Environmental Studies 3: Week 7 Notes
Environmental Studies 3: Week 7 Notes
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Date Created: 05/15/14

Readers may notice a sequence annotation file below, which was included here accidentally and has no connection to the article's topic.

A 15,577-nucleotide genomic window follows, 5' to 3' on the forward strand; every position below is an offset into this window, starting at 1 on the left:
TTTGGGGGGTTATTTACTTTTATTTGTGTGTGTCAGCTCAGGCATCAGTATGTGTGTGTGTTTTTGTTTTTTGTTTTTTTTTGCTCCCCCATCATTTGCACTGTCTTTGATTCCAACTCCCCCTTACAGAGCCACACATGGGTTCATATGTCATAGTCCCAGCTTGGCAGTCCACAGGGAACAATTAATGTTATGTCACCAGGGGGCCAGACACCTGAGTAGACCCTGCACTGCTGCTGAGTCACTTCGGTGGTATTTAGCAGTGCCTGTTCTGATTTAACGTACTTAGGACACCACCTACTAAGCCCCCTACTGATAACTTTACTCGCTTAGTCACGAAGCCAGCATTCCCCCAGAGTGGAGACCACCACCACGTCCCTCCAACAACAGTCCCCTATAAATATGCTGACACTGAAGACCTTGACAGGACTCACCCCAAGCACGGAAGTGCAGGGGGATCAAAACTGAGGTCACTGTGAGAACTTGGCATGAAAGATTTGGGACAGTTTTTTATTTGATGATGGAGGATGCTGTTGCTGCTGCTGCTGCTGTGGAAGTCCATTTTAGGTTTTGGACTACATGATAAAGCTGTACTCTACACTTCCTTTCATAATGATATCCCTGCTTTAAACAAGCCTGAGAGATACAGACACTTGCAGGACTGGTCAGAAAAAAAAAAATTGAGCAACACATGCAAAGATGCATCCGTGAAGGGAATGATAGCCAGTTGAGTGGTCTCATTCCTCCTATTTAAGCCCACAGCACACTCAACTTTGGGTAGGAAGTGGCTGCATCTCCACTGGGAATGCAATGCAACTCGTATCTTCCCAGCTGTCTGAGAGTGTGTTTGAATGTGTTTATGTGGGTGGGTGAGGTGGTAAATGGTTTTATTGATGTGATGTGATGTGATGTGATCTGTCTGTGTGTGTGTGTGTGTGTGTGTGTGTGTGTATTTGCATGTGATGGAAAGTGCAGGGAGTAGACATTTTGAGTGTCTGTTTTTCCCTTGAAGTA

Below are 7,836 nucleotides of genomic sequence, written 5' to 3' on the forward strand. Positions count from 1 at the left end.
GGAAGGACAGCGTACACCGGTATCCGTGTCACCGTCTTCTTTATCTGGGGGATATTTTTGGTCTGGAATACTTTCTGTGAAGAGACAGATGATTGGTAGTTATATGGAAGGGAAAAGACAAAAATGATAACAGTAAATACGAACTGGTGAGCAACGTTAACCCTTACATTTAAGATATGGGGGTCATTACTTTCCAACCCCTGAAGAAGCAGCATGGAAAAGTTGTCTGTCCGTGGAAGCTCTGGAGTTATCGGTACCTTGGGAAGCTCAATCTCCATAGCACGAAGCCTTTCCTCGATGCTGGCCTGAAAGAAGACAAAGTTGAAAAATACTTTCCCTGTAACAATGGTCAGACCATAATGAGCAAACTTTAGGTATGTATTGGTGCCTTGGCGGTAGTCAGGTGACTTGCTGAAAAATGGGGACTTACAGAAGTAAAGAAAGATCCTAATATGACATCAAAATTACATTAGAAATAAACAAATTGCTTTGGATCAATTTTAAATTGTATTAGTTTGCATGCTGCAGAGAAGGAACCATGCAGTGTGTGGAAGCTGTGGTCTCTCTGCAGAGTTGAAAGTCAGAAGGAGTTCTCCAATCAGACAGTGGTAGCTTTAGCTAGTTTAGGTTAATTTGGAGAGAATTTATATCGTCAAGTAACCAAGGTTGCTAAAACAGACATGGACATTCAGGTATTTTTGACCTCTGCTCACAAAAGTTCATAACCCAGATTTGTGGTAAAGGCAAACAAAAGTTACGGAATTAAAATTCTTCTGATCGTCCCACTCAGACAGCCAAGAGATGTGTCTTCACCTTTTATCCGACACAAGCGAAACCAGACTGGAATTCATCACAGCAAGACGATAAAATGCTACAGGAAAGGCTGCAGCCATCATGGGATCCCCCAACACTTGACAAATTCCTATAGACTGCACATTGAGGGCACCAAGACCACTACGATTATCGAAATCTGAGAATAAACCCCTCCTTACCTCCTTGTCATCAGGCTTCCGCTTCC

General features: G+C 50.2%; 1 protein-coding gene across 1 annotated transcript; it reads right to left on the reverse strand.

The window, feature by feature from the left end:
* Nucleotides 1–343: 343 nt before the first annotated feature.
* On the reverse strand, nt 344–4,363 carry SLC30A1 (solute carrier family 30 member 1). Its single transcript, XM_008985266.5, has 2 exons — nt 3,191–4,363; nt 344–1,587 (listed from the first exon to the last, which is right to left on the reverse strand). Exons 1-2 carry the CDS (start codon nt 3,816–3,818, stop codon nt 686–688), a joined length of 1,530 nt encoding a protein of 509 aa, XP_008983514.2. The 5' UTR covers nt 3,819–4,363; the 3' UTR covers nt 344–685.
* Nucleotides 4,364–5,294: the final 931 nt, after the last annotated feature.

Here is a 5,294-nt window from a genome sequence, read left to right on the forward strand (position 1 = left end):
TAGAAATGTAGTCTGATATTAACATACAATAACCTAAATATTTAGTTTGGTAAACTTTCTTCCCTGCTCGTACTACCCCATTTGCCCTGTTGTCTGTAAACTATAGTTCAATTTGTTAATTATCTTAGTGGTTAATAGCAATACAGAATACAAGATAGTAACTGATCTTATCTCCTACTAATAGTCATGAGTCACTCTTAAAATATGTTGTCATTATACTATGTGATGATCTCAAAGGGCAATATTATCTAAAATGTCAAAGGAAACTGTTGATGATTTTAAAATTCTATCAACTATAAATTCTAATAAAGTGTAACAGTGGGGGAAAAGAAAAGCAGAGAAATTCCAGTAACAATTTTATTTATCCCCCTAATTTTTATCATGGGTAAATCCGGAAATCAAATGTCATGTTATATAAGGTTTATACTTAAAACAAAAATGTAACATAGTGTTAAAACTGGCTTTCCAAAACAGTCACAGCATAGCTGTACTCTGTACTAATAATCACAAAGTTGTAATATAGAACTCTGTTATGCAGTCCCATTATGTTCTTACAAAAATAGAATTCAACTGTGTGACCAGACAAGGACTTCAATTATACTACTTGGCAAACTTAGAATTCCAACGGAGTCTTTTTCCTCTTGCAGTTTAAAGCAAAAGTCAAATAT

Week 7 May 13quot 2014 Political Economy and the Global Environment Major IDs Thomas Malthus David Ricardo Karl Marx Walkin Music Animas Pink Floyd 1977 Thomas Malthus Countered Smith39s optimism Born into upper class family trained to be a minister Became a political economist England was place to study for political economics o Quicklyindustrializing o Population growing Pioneer of modern population theory Thought world needed to limit population growth Didn39t think people would be abstinent or use birth control to limit births Saw vicious cycle of population growth eventually outrunning food supply o Leading to famine death o Opposing view of Smith39s view of sharing prosperity Robert Heilbroner Wrote about Malthus in Worldly Philosophers An Essay on the Principle of Population Book where Malthus wrote down all of his views Doubhng Malthus said because of population doubling food supply couldn39t keep up with modern expansion Poverty Poor will become poorer o Resources will become too expensive for them to afford Thomas Carlyle Read Mathus s essays Called economics quotthe dismal science ID Scale quotHow big can the economy get before it uses all its resources Is it sustainable Malthus thought people were living beyond their sustainable means According to Malthus economies can get too big and populations too large Applied Technology Fertilizer pesticides etc have increased food supply Delayed Mathus s predictions Birth control Slowed down population doubling Delayed Mathus s predictions ZPG zero population growth movement Started by Paul Ehrlich Malthusian Think we39re living past our means David Ricardo Asks quotWho gets what in a capitalist society Questioned optimism of Adam Smith Good investor Workers capitalists landlords Thought capitalism would not benefit everyone equally Capitalism does not distribute everything equally Workers capitalists andords basic groups of capitalism Calls capitalism a quotjungle of avarice greedy The Escalator Supposedly every person rises through class equally Ricardo says the poor crank the elevator Capitalists fight in the escalator for better position Landlords smoothly rise to the top Sheep dogs and pigs From Orwe s Animal Farm Variation of workers capitalists and landlords Sheep workers always expendable o Paid in wages o Wages go up and down Dogs capitalists o Hire workers to work in factories o Make profits o Use profits to buy more workers increase economic assets o In constant competition with other dogs to take out competition make more profits o Success depends on health of economy o Paid in profits Pigs o Skim money right off the top o Doesn39t matter how the economy is doing o Paid in rent o Rent isn t affected by economy o Make the best living off the work of others Rent wages profit ID The Principles of Political Economy and Taxation 1817 Where Ricardo wrote down his ideas Corn Laws Tariffs protecting English grain Importing grain was cheaper Gov t made tariff to make foreign grain more expensive than English grain Distribution Ricardo believed landlords did not feel quotinvisible hand Profit Maximization Objectifying the Earth for larger profits Crucial for competitive businesses How o Lower wages o Lower standards regulations worker safety insurance etc o Reduce environmental safeguards Karl Marx Strict economic determinist Grew up in feudal central Europe Prussia AustroHungarian Empire Place of birth Had absolute rulers forms of feudalism 97 peasants 3 nobility and others Area began to industrialize Need to educate peasants to get them to work industrially Led to revolutions 1848 Revolutions Against monarchy and merchant classes in Central Europe Threatened old social structure Georg Hegel Influenced Marx Came up with theory of dialectical materialism ID o Sweetening complete progressive change Fredrich Engels Marx39s writing partner Communist Manifesto 1848 Written by Marx and Engels Said history would eventually favor the working classes 97 would overthrow the 3 Caused them to be banished from Europe after 1848 revolutions Moved to New York and kept writing Das Kapital Three volumes from 18671894 Hunter gatherers v farmers Struggle of opposites Farmers eventually won First struggle Farmers v Merchants Merchants become dominant after Columbus Farmer culture fades out Merchants win Merchants v capitalists bourgeoisie Happening during time of writing Capitalists are winning Bourgeoisie v proletariat workers Last struggle Happening in middle 1800s Said workers of the world will eventually triumph Will happen after years of conflict and war Will be end of history Socialist Utopia Will happen when workers control the world No struggle everything is fine and taken care of No need for gov t royalty money authority title 1 Russian Revolution 1904 After last Das Kapital was published Educated Russian peasants 1917 Revolution Created Marxist Soviet Union Resource valuation Resources have no value unless improved by humans Environmentalists say resources are important while not in use Economic determination Eventually workers are going to get everything Looking at things through who s going to get what May 15 2014 Environmental Responses to Industrilization IDs Iron Horse Luddism Early Environmentalism Walk in Music quotEine kleine Nachtmusik W A Mozart It s a Tough Old World When Herbert Spencer was asked about industrial effects on the environment he said quotit39s a tough old world it can handle it Iron Horse What Native Americans called trains The first big business Railroads Had lots of employees diversified outputs Transportation Revolution Very few roads in Europe hard to get around Improvement of waterways easier to transport things by water Stagecoaches Railroads took it to new level Could carry literally tons of cargo and people First built in UK Used steam power to power locomotives First appeared in 1820 in Britain Replaced water transportation as main form of transportation Fastest form of mass transportation Spinoff Industries Ex iron and steel industry Used to build trains and railroads Grew with the railroads but were separate companies Also a need for precision machinery for accurately repairing trains Bessemer Process Blowing air through molten pig iron Greatly reduced impurities created steel Used for trains London Smog Coal smoke in London People would breathe it in and die from infection Led to awful air pollution problems Environmental externality Profit maximization Involved tracking all money flowing in and out of the railroads Constantly trying to approve efficiency First time a business paid that much attention to profit Hierarchical Management Different classes of employees managers Railroads were the first to do this Used in corporations today Time zones Created by railroads Were crossing them constantly Stocks and bonds Railroads started selling securities to generate more profit Railroads literally invented Wall Street and the modern stock market The Great Resource Gobbler Railroads need fast quantities of wood iron and coal Never been used in such vast quantities in the history of the world Transatlantic Transference All facets of railroad industry transferred from Britain to US Luddism Luddites were English workers who broke textile machines because they felt threatened that they would be replaced by them Weavers stockingers and croppers Skilled workers thought they had security Made cloth for textile industry Against the Machine About Luddites For Luddites Ricardo s model meant capitalism was against them Textile industry was hit hard by famine lack of resources Corn laws made it harder to sell British goods abroad hit textile industry especially hard Plant managers increased profits by using machines in factories Capitalists cut the wages of skilled and unskilled workers Luddite Rebellion Response to wage cutting in textile industry Ned or King Ludd D leader of Luddite Rebellion o May be legend existence is uncertain Nottingham Where the first rebellion took place Men broke into a lace factory at night started smashing machines with sludge hammer Machine Breaking Began happening more often Attracted other people from other industries for rebellion o Argued they would soon be replaced by machines too Managers hired armed guards spies Had the gov t passed laws making machine breaking punishable by death Managers won successfully infiltrated the movement Some were executed Luddites were put down Modern Luddism Elements of Luddism in environmentalism Aversion to modernity ID o The old ways are better Liking the natural world better than the human developed world Touches on issues like genetically engineered food Fear of the machine Fear of becoming obsolete because of technology Technology is becoming more and more prevalent in our lives Fear of capitalism Uncontrolled capitalism Environmental movement says gov t and business are quotunholy alliance destroying the environment o Worried about globalization Anti big government Early Environmentalism Response to the industrial revolution Intellectuals in rapidly industrializing Northern European cities thought civilization was advancing too quickly The Romantics What these people called themselves Looked at natural world of Greco Roman times Preferred it to modern times Wrote romantically about it Thought the world was losing open space wildness Primitivism Savages were better than civilized people lived closer to nature Written on by Jean Jacques Rousseau Found audience in highly urbanized areas Transcendentalism American primitivism Founded by Emerson Talked about sef improvement being an individual Staying away from mainstream thought Staying close to nature Greed and avarice are worst enemies Margaret Fuller o Could overcome this through Transcendentalism closeness to nature Thoreau was another founder Talked about need of simplicity in life Preservation Movement Arose from Transcendentalism About preserving as much wild land as possible Spiritual side of environmentalism Conservation Movement Scientific side of environmentalism Thought industrialization might lead to environmental problems Might destroy human race other species Ex near extinction of American buffalo Worried about resource depletion o Running out of coal forests Worried about water pollution George Perkins Marsh called humans quotthe new glaciers o We could change the planet irreparably if we keep on our path Gifford Pinchot Thought gov t s role in environmentalism was crucial Proponent of idea of world conservation John Muir Wrote about need to preserve nature in its natural state